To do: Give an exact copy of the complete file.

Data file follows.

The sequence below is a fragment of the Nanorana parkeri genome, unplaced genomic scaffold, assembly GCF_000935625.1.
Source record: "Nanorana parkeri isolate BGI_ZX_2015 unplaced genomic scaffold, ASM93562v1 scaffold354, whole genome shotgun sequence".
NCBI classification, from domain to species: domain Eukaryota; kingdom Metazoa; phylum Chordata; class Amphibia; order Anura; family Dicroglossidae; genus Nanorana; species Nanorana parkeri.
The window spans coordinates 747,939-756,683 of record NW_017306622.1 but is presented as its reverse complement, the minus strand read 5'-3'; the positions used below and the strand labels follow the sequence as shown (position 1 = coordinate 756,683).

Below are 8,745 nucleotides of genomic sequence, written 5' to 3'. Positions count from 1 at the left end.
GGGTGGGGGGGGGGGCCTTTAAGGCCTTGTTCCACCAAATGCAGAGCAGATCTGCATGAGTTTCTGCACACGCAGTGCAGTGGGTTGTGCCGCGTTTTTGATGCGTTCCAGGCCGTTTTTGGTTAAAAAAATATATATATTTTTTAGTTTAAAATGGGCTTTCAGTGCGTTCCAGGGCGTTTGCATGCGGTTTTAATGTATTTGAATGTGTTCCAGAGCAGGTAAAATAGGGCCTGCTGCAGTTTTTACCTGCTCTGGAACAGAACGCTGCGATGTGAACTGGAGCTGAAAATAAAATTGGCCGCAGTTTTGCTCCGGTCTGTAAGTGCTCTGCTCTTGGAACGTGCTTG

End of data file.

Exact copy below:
The sequence below is a fragment of the Nanorana parkeri genome, unplaced genomic scaffold, assembly GCF_000935625.1.
Source record: "Nanorana parkeri isolate BGI_ZX_2015 unplaced genomic scaffold, ASM93562v1 scaffold354, whole genome shotgun sequence".
NCBI classification, from domain to species: domain Eukaryota; kingdom Metazoa; phylum Chordata; class Amphibia; order Anura; family Dicroglossidae; genus Nanorana; species Nanorana parkeri.
The window spans coordinates 747,939-756,683 of record NW_017306622.1 but is presented as its reverse complement, the minus strand read 5'-3'; the positions used below and the strand labels follow the sequence as shown (position 1 = coordinate 756,683).

Below are 8,745 nucleotides of genomic sequence, written 5' to 3'. Positions count from 1 at the left end.
GGGTGGGGGGGGGGGCCTTTAAGGCCTTGTTCCACCAAATGCAGAGCAGATCTGCATGAGTTTCTGCACACGCAGTGCAGTGGGTTGTGCCGCGTTTTTGATGCGTTCCAGGCCGTTTTTGGTTAAAAAAATATATATATTTTTTAGTTTAAAATGGGCTTTCAGTGCGTTCCAGGGCGTTTGCATGCGGTTTTAATGTATTTGAATGTGTTCCAGAGCAGGTAAAATAGGGCCTGCTGCAGTTTTTACCTGCTCTGGAACAGAACGCTGCGATGTGAACTGGAGCTGAAAATAAAATTGGCCGCAGTTTTGCTCCGGTCTGTAAGTGCTCTGCTCTTGGAACGTGCTTG